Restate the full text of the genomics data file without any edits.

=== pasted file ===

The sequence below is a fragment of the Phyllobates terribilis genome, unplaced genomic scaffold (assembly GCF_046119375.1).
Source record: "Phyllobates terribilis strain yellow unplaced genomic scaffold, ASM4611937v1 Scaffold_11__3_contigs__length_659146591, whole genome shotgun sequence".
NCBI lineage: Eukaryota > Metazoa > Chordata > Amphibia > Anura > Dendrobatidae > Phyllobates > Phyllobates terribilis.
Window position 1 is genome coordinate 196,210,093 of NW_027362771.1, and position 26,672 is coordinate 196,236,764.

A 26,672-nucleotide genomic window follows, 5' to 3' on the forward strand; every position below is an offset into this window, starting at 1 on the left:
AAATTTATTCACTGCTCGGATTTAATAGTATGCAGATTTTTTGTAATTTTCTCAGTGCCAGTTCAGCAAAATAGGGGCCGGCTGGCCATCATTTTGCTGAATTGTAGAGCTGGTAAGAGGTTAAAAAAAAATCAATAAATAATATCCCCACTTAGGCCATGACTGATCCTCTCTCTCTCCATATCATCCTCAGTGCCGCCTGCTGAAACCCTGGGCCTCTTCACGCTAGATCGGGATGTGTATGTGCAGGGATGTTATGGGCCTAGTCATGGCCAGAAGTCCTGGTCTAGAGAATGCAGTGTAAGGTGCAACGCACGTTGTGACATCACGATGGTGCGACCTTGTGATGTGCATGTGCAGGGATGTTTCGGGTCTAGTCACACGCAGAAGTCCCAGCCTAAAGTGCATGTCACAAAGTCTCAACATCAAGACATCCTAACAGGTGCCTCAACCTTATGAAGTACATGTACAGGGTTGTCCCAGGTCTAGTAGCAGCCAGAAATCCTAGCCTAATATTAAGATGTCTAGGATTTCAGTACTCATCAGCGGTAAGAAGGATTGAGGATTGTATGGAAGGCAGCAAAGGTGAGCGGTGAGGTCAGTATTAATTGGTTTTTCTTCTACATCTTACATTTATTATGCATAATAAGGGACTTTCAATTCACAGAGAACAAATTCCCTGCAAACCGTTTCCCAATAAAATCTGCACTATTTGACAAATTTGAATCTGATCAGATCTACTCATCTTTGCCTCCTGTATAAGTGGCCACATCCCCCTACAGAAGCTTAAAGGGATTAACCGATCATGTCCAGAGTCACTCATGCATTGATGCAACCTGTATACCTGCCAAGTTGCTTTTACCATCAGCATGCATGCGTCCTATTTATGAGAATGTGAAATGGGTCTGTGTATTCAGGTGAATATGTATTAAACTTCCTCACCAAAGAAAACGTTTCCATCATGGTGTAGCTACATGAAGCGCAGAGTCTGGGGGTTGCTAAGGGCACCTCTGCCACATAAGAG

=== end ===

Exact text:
The sequence below is a fragment of the Phyllobates terribilis genome, unplaced genomic scaffold (assembly GCF_046119375.1).
Source record: "Phyllobates terribilis strain yellow unplaced genomic scaffold, ASM4611937v1 Scaffold_11__3_contigs__length_659146591, whole genome shotgun sequence".
NCBI lineage: Eukaryota > Metazoa > Chordata > Amphibia > Anura > Dendrobatidae > Phyllobates > Phyllobates terribilis.
Window position 1 is genome coordinate 196,210,093 of NW_027362771.1, and position 26,672 is coordinate 196,236,764.

A 26,672-nucleotide genomic window follows, 5' to 3' on the forward strand; every position below is an offset into this window, starting at 1 on the left:
AAATTTATTCACTGCTCGGATTTAATAGTATGCAGATTTTTTGTAATTTTCTCAGTGCCAGTTCAGCAAAATAGGGGCCGGCTGGCCATCATTTTGCTGAATTGTAGAGCTGGTAAGAGGTTAAAAAAAAATCAATAAATAATATCCCCACTTAGGCCATGACTGATCCTCTCTCTCTCCATATCATCCTCAGTGCCGCCTGCTGAAACCCTGGGCCTCTTCACGCTAGATCGGGATGTGTATGTGCAGGGATGTTATGGGCCTAGTCATGGCCAGAAGTCCTGGTCTAGAGAATGCAGTGTAAGGTGCAACGCACGTTGTGACATCACGATGGTGCGACCTTGTGATGTGCATGTGCAGGGATGTTTCGGGTCTAGTCACACGCAGAAGTCCCAGCCTAAAGTGCATGTCACAAAGTCTCAACATCAAGACATCCTAACAGGTGCCTCAACCTTATGAAGTACATGTACAGGGTTGTCCCAGGTCTAGTAGCAGCCAGAAATCCTAGCCTAATATTAAGATGTCTAGGATTTCAGTACTCATCAGCGGTAAGAAGGATTGAGGATTGTATGGAAGGCAGCAAAGGTGAGCGGTGAGGTCAGTATTAATTGGTTTTTCTTCTACATCTTACATTTATTATGCATAATAAGGGACTTTCAATTCACAGAGAACAAATTCCCTGCAAACCGTTTCCCAATAAAATCTGCACTATTTGACAAATTTGAATCTGATCAGATCTACTCATCTTTGCCTCCTGTATAAGTGGCCACATCCCCCTACAGAAGCTTAAAGGGATTAACCGATCATGTCCAGAGTCACTCATGCATTGATGCAACCTGTATACCTGCCAAGTTGCTTTTACCATCAGCATGCATGCGTCCTATTTATGAGAATGTGAAATGGGTCTGTGTATTCAGGTGAATATGTATTAAACTTCCTCACCAAAGAAAACGTTTCCATCATGGTGTAGCTACATGAAGCGCAGAGTCTGGGGGTTGCTAAGGGCACCTCTGCCACATAAGAG